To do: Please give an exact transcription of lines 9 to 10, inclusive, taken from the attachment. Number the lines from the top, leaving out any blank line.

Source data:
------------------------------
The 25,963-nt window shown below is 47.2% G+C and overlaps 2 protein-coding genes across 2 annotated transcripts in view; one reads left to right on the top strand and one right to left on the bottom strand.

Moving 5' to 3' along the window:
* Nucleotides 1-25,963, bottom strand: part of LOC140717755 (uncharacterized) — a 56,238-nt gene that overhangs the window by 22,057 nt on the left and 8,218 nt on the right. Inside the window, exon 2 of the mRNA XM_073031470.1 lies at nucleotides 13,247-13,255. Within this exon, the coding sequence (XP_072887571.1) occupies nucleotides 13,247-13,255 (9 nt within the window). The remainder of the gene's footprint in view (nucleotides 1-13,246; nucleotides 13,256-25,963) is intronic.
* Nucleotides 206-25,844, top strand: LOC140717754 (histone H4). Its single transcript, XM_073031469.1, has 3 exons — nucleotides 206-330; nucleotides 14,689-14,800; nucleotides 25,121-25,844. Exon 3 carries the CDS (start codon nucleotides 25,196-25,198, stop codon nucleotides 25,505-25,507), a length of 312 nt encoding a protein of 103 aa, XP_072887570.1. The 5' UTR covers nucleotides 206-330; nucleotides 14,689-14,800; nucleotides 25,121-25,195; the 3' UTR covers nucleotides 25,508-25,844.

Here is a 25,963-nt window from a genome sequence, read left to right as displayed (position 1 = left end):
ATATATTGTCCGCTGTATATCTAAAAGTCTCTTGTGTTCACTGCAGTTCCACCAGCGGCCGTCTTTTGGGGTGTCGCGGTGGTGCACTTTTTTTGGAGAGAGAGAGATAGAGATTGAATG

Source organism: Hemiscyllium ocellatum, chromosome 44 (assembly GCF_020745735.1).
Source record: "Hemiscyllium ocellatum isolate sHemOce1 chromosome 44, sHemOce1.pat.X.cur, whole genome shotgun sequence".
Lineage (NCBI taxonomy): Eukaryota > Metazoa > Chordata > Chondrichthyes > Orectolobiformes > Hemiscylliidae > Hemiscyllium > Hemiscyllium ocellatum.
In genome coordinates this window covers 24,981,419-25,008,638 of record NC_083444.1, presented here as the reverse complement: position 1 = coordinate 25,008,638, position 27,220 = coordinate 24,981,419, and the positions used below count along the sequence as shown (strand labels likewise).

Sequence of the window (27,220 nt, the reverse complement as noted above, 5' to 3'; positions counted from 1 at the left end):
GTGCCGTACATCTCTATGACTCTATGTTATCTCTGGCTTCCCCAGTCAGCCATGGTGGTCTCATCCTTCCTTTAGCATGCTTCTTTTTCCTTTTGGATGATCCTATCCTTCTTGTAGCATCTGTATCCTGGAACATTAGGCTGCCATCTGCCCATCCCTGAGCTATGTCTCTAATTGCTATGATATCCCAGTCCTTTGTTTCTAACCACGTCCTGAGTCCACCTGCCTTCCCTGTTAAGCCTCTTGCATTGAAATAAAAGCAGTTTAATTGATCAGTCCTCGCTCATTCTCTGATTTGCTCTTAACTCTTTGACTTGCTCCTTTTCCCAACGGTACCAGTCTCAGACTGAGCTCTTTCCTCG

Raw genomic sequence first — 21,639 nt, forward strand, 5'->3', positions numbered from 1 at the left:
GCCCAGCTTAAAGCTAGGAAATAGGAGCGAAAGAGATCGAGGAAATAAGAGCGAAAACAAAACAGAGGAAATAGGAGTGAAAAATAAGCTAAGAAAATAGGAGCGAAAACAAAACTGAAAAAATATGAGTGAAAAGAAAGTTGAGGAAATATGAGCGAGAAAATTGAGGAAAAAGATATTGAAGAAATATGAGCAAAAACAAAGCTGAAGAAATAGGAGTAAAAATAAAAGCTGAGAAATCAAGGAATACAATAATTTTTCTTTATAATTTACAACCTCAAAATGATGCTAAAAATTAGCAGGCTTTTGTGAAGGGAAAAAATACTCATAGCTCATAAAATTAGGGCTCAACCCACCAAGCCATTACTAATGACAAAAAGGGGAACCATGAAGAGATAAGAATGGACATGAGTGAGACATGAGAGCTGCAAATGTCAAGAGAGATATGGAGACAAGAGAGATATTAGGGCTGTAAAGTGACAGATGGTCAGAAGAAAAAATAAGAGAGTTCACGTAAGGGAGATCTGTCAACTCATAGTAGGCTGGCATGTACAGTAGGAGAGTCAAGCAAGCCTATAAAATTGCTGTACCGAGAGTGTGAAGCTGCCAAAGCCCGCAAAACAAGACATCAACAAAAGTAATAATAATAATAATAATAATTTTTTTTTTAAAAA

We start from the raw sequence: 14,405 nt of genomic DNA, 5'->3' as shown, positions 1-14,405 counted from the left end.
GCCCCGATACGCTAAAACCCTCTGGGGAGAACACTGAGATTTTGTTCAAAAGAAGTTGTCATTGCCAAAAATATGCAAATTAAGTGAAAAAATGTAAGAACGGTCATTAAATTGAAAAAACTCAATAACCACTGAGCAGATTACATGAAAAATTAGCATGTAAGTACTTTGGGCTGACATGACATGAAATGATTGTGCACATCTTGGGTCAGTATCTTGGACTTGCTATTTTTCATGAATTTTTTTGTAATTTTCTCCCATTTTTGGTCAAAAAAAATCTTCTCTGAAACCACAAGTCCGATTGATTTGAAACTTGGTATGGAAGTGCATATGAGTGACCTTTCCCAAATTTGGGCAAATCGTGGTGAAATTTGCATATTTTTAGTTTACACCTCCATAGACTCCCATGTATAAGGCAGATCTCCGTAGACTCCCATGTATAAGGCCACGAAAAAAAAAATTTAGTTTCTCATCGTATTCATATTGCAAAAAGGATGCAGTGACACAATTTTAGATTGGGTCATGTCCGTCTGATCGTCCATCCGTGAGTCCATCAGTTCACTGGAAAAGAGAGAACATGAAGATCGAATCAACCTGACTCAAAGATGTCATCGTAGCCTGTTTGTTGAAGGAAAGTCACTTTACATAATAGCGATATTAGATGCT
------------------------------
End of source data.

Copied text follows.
Lineage (NCBI taxonomy): Eukaryota > Metazoa > Chordata > Chondrichthyes > Orectolobiformes > Hemiscylliidae > Hemiscyllium > Hemiscyllium ocellatum.
In genome coordinates this window covers 24,981,419-25,008,638 of record NC_083444.1, presented here as the reverse complement: position 1 = coordinate 25,008,638, position 27,220 = coordinate 24,981,419, and the positions used below count along the sequence as shown (strand labels likewise).